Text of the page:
It’s important that as many people as possible have the chance to read the piece and take time to watch the film.

As far as the pharmaceutical industry is concerned, I can tell you from first hand experience that the industry still believes in its own hype… do more, feel better and live longer is Glaxo’s strapline and no one in that company thinks there’s even a hint of irony in that.

Now for Dr Healy’s piece:

The Antidepressant Era: the movie

The Antidepressant Era was written in 1995, and first published in 1997. A paperback came out in 1999. It was close to universally welcomed – see reviews 1, 2, 3, 4, 5, 6, 7, 8, 9, 10 . It was favorably received by reviewers from the pharmaceutical industry, perhaps because it made clear that this branch of medical history had not been shaped by great men or great institutions but that other players, company people, had been at least as important.

Nobody objected to it, perhaps because at this point I had not agreed to be an expert witness in a pharmaceutical induced injury case. There were likely no PR companies who had a brief to manage Healy. I knew before The Creation of Psychopharmacology came out in 2002 that the response to it would be very different.

Disease Mongering & the Myth of Lowered Serotonin

Many of the ideas in The Antidepressant Era had appeared earlier. The idea that a lowering of serotonin (chapter 5) was a marketing myth and had nothing to do with science, first appeared in my doctoral thesis in 1985, and later in Psychopharmacological Revolutions in 1987. The idea that companies market diseases as a way of marketing medicines (chapter 6) first appeared in 1990 in Notes toward a History and The Marketing of 5HT.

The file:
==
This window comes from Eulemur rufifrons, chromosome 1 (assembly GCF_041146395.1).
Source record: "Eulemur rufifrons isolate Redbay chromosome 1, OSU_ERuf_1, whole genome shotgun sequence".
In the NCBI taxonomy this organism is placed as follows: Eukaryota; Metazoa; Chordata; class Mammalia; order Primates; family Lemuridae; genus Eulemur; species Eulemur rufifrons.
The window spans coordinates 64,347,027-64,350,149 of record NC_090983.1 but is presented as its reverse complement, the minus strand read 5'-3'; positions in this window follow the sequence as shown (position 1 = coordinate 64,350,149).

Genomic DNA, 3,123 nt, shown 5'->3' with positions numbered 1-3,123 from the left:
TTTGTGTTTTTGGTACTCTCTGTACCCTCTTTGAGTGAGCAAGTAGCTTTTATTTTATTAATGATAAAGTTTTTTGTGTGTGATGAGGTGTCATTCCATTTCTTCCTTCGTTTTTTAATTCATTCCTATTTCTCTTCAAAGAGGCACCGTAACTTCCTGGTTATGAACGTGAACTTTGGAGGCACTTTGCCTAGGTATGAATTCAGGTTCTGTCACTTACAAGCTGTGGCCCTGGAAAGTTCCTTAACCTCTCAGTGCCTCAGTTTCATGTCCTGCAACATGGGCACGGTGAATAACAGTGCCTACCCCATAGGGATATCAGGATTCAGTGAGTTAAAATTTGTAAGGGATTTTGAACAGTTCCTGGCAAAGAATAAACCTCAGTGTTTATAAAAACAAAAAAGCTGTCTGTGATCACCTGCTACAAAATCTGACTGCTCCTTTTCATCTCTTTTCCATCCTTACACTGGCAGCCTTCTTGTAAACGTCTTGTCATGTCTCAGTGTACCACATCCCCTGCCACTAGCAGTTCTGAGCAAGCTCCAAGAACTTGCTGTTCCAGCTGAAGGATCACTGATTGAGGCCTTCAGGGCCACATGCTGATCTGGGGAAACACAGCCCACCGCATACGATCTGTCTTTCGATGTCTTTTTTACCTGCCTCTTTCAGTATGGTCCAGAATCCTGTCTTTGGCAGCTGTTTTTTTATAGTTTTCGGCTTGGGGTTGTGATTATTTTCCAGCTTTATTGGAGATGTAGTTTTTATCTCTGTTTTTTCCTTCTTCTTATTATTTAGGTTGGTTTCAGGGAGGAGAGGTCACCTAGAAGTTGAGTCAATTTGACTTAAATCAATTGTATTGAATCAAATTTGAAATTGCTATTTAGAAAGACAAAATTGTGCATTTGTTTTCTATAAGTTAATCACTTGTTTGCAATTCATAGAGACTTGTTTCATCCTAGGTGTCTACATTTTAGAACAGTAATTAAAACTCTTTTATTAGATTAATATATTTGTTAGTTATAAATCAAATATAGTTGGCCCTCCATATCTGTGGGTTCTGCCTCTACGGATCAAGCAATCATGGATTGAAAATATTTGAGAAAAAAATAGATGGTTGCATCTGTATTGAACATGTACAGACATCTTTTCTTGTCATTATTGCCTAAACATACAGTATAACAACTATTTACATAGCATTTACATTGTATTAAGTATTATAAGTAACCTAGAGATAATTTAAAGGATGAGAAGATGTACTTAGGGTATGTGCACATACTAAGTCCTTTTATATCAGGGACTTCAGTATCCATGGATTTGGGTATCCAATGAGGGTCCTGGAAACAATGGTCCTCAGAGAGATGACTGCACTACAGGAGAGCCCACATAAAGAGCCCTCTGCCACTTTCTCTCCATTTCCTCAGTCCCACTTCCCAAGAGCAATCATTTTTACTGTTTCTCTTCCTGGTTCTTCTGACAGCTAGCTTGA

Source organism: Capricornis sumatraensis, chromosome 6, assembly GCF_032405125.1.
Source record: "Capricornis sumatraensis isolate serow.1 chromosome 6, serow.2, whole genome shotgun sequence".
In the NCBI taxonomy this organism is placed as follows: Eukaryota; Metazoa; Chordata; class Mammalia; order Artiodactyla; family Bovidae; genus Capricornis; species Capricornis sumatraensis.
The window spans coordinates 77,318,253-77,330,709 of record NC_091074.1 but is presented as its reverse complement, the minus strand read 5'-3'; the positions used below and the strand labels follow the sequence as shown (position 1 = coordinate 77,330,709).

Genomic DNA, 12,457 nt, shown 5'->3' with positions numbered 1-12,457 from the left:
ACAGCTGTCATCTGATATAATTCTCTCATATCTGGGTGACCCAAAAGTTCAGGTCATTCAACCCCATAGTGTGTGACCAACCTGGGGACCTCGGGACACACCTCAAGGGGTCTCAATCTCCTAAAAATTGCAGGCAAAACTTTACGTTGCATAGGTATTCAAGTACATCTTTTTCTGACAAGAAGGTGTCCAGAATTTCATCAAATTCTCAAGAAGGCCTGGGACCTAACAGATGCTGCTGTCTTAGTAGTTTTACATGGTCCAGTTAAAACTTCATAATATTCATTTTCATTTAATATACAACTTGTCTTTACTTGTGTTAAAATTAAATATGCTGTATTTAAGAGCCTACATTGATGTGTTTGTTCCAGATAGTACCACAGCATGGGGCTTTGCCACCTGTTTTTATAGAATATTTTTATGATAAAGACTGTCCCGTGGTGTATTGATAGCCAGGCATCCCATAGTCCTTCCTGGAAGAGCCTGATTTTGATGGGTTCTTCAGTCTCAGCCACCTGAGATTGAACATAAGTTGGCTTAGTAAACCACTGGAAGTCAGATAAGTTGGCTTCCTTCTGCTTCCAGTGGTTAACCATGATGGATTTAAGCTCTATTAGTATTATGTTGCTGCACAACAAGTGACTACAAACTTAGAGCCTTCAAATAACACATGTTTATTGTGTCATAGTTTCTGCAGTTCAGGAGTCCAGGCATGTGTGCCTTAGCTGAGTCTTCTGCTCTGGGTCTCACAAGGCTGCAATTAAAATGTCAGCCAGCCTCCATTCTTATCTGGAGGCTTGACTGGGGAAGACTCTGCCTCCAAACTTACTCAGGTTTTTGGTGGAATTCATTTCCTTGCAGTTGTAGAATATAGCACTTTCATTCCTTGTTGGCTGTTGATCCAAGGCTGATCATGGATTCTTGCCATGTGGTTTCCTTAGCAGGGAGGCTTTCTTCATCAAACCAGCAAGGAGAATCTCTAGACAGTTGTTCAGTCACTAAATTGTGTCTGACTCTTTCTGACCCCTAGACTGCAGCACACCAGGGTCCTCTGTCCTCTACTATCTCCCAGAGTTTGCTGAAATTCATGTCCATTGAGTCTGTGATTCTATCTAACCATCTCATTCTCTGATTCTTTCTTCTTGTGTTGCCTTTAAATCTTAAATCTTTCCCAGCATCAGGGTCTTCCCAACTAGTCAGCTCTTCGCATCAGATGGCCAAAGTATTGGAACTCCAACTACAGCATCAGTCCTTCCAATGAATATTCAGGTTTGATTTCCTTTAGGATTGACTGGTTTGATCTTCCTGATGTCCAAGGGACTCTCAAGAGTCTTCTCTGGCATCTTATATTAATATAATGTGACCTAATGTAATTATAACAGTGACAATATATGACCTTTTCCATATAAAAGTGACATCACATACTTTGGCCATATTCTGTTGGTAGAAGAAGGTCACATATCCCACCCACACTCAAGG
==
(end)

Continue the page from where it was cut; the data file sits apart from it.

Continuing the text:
The Antidepressant Era in turn contained many of the elements of Pharmageddon – the key role of the 1962 amendments to the Food and Drugs Act which, through product patents, prescription-only status for new drugs and the role of clinical trials, have created modern healthcare.

Is Valium a better drug than Prozac?

In 2000 I was approached by Duncan Dallas, an independent television producer from Leeds who wanted to do something critical on the antidepressants. Prozac was still at this point widely seen as a miracle of modern medicine, rather than an inferior drug to older antidepressants. Bioethicists and social scientists were still lining up to herald the creation of the New Man through modern genetics and modern psychotropic drugs.

Saying that what we were witnessing was a triumph of modern marketing rather than modern science caused a frisson in most circles. There were no natural allies – not in psychopharmacology or biological psychiatry but not in social science circles either.

But this is what Duncan wanted. The Antidepressant Era, the movie, opens with some of the hype around SSRIs, has astonishing footage of Roland Kuhn and Alan Broadhurst, two of the key people behind the discovery of imipramine, and outlines the overthrow of the benzodiazepines and their replacement by antidepressants.

It shows how rating scales and screening are used in psychiatry to create problems for which a drug becomes the answer.  It was the first program to wheel on stage the marketing men who created the social anxiety campaigns that sold Paxil, and it outlined the role of DSM III in the creation of depression.

Duncan’s version has a wonderful artistry. The book opens with a quote from George Oppen’s The Skyscraper. The “movie” closes with the same quote.

The Building of the Skyscraper

The steelworker on the girder
Learned not to look down, and does his work
And there are words we have learned
Not to look at,
Not to look for substance
Below them. But we are on the verge
Of Vertigo.

There are words that mean nothing
But there is something to mean.
Not a declaration which is truth
But a thing
Which is ..

Oh, the tree, growing from the sidewalk -
It has a little life, sprouting
Little green buds